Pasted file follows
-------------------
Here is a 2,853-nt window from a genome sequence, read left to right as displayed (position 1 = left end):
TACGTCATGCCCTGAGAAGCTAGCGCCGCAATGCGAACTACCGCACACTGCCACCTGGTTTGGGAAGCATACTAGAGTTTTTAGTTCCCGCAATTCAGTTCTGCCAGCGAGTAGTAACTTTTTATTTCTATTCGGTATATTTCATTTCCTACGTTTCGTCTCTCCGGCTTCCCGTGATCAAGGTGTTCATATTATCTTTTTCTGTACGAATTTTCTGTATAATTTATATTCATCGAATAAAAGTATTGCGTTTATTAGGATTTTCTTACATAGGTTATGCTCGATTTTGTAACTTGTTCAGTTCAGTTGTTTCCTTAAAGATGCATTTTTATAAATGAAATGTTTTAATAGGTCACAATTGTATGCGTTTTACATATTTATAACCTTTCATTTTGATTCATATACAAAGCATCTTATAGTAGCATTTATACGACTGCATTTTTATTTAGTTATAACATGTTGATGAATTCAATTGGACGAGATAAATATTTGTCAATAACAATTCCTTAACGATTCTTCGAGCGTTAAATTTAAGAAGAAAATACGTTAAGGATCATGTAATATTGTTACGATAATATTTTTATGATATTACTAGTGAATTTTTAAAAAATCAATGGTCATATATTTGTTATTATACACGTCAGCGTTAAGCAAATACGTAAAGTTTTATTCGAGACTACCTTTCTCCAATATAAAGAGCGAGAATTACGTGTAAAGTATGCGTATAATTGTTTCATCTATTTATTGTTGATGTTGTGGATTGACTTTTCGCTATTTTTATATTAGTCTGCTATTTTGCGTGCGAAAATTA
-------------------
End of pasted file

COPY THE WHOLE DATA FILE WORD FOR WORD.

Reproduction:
Here is a 2,853-nt window from a genome sequence, read left to right as displayed (position 1 = left end):
TACGTCATGCCCTGAGAAGCTAGCGCCGCAATGCGAACTACCGCACACTGCCACCTGGTTTGGGAAGCATACTAGAGTTTTTAGTTCCCGCAATTCAGTTCTGCCAGCGAGTAGTAACTTTTTATTTCTATTCGGTATATTTCATTTCCTACGTTTCGTCTCTCCGGCTTCCCGTGATCAAGGTGTTCATATTATCTTTTTCTGTACGAATTTTCTGTATAATTTATATTCATCGAATAAAAGTATTGCGTTTATTAGGATTTTCTTACATAGGTTATGCTCGATTTTGTAACTTGTTCAGTTCAGTTGTTTCCTTAAAGATGCATTTTTATAAATGAAATGTTTTAATAGGTCACAATTGTATGCGTTTTACATATTTATAACCTTTCATTTTGATTCATATACAAAGCATCTTATAGTAGCATTTATACGACTGCATTTTTATTTAGTTATAACATGTTGATGAATTCAATTGGACGAGATAAATATTTGTCAATAACAATTCCTTAACGATTCTTCGAGCGTTAAATTTAAGAAGAAAATACGTTAAGGATCATGTAATATTGTTACGATAATATTTTTATGATATTACTAGTGAATTTTTAAAAAATCAATGGTCATATATTTGTTATTATACACGTCAGCGTTAAGCAAATACGTAAAGTTTTATTCGAGACTACCTTTCTCCAATATAAAGAGCGAGAATTACGTGTAAAGTATGCGTATAATTGTTTCATCTATTTATTGTTGATGTTGTGGATTGACTTTTCGCTATTTTTATATTAGTCTGCTATTTTGCGTGCGAAAATTA